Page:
Precious: Based on the Novel Push by Sapphire suffers from a complementary problem, though more grievously if possible. A film that I was sure from its previews could have been this year's Rachel Getting Married (2008; if such an expression in fact mean anything), it instead has turned out to be just a similarly popular titillation to Mr. Emmerich's 2012, though sappy where 2012 was snappy. Instead of tracking the world through the fate of one life, Precious (heretofore abbreviated as such) tracks a life through the fate of the world: the grimy effected dregs of urban life, where the bereavements of education, financing, and nutrition have left people to allay their fears and hungers by the most facile and available means possible: cruel perseverations of affected dominance, physical, mental, and sexual, and raw and gritty ethoi to match. And, though it is clear in abundance to anyone who may see the film that such a lifestyle upon any soul is perhaps the weightiest of burdens to bear, supersizing such a burden as director Lee Daniels and writers Geoffrey Fletcher and Sapphire do, to wring every last morbidly excitable drop from every member of their viewing public, does not a fair film suffice to make. Manipulative as, though in a far less skillful way than, 2012 or the ideologically comparable Crash (2006) and conditioned as any wannabe-indie-success (e. g., Where the Wild Things Are [2009]) may be nowadays, Precious is the stuttery trailing gasp of overly ambitious "message cinema." Given its subject matter, its tone too often jerked inappropriately toward cheap humor; its acting too often played ingratiatingly toward the awards; its editing too often left ends unacknowledged, unresolved, and untied; and its art direction too often stole into the sexy rather than keeping to the accurate. It wobbled when confronted with the extreme episodes of aggression, tension, and oppression that it was designed to convey, and it favored stinty cinematography for the "beautiful" rather than the coherent. It just rolled on, perpetually making the protagonist's situation worse and worse with sparse instances of respite, until at last end, when it seemed undeniable to anyone that the protagonist had made her major self-actualization and major turn toward the forever better in her life, Precious in her reality only bore so much cumulative hardship and burden both physically and psychically, that it would have been impossible for any rational viewer to think that she still had any real chance at manifesting anything close to her sparest dreams in her actual projected lifetime. So, instead, we as the rational audience were left to only anticipate her demise and/or the sorrowful reinduction of her children into the foul world and its corrosive habits under which she herself had somehow "grown." In short, the film at its end undid itself entirely; it brought itself so low that, like a particularly dangerous limbo-dancer, it had no choice but to fall to the ground after so barely making it underneath the bar and to the other side, to the completion of the game. It became a travesty double-over: a sour fairy-tale made sourer tragedy by sheer bleak-proclivity - a harsh description which I feel confident calling not the filmmaker's ultimate goal. The film's few redeeming qualities (i. e., a solid supporting performance by Mariah Carey[?!], a finally moving though somewhat unsurprising performance by Mo'Nique, and a potentially not terrible source-material) could scarcely redeem anything. As a result, calling Precious the film McDonald's made is for me hardly an equivocal statement: Sallow, ostensibly nutritious, cheap, and hyperstylized, the grubby product may titillate the masses upon initial consumption but will sit low and fatty in their guts upon inevitable future retrospection.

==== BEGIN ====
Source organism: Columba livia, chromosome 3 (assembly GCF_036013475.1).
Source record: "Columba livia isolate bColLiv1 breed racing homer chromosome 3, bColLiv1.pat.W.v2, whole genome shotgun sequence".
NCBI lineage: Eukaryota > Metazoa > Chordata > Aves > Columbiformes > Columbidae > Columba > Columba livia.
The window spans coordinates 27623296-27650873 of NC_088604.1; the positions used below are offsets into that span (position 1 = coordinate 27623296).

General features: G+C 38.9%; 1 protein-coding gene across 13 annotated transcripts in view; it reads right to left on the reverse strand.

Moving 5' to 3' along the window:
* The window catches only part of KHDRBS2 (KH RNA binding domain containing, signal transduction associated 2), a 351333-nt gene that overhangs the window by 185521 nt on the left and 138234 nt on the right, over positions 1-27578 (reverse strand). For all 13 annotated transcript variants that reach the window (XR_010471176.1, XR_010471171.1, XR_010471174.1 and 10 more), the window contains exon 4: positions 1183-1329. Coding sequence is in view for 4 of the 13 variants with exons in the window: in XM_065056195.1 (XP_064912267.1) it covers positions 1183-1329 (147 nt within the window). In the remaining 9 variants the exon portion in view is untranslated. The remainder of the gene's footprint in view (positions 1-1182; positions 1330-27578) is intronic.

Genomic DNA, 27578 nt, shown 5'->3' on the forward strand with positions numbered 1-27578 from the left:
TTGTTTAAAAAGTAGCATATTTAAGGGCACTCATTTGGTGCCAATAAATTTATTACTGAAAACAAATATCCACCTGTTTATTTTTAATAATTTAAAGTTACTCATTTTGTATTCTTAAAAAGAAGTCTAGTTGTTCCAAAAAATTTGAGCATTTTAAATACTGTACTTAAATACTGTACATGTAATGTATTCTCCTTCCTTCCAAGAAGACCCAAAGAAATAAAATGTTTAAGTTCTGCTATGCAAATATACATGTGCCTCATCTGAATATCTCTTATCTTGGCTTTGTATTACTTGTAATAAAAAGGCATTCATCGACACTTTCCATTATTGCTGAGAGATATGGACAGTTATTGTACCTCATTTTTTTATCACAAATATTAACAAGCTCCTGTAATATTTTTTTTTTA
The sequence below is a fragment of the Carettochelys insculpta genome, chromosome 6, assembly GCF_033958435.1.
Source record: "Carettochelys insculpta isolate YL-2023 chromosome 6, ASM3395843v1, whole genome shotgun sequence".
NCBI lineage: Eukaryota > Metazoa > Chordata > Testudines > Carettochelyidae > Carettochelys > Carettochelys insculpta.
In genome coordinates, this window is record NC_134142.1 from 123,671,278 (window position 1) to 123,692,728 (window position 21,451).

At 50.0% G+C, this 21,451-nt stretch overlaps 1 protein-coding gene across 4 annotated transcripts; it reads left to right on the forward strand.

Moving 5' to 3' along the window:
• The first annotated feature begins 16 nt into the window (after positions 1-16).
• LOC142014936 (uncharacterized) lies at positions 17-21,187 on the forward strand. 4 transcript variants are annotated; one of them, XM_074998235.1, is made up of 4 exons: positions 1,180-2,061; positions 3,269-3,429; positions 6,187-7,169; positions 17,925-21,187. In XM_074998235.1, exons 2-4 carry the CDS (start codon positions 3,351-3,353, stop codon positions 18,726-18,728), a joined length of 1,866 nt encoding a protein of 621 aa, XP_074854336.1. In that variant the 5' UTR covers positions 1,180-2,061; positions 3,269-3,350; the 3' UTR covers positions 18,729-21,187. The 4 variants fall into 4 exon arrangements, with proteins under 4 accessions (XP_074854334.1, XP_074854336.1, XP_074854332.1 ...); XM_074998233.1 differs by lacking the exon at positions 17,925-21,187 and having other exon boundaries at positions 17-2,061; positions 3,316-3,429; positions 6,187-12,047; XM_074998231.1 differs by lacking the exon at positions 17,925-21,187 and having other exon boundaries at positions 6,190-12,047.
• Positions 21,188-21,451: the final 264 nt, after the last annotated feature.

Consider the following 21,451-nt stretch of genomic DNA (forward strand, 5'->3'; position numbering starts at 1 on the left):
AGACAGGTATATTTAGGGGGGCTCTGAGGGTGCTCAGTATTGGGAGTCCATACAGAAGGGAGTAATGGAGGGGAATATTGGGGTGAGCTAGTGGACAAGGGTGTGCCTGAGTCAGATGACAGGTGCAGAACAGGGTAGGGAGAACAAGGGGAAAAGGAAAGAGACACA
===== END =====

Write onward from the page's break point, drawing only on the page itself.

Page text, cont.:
Grade: D+ - do yourself a favor and spend your time consuming the much more organic An Education instead.

Official Site: A Single Man